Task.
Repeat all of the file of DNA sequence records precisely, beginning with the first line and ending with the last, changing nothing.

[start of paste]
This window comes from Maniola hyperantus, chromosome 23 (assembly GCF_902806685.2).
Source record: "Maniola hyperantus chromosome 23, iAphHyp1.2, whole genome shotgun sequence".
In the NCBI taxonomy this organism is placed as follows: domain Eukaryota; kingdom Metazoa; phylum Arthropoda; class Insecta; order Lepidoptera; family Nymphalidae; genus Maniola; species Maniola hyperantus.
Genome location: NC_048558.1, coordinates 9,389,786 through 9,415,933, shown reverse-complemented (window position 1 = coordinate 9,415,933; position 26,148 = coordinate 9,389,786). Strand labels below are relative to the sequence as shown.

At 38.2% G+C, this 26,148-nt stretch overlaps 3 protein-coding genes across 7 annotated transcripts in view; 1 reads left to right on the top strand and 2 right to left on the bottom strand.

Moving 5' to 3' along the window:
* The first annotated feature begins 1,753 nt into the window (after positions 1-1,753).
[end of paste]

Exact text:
This window comes from Maniola hyperantus, chromosome 23 (assembly GCF_902806685.2).
Source record: "Maniola hyperantus chromosome 23, iAphHyp1.2, whole genome shotgun sequence".
In the NCBI taxonomy this organism is placed as follows: domain Eukaryota; kingdom Metazoa; phylum Arthropoda; class Insecta; order Lepidoptera; family Nymphalidae; genus Maniola; species Maniola hyperantus.
Genome location: NC_048558.1, coordinates 9,389,786 through 9,415,933, shown reverse-complemented (window position 1 = coordinate 9,415,933; position 26,148 = coordinate 9,389,786). Strand labels below are relative to the sequence as shown.

At 38.2% G+C, this 26,148-nt stretch overlaps 3 protein-coding genes across 7 annotated transcripts in view; 1 reads left to right on the top strand and 2 right to left on the bottom strand.

Moving 5' to 3' along the window:
* The first annotated feature begins 1,753 nt into the window (after positions 1-1,753).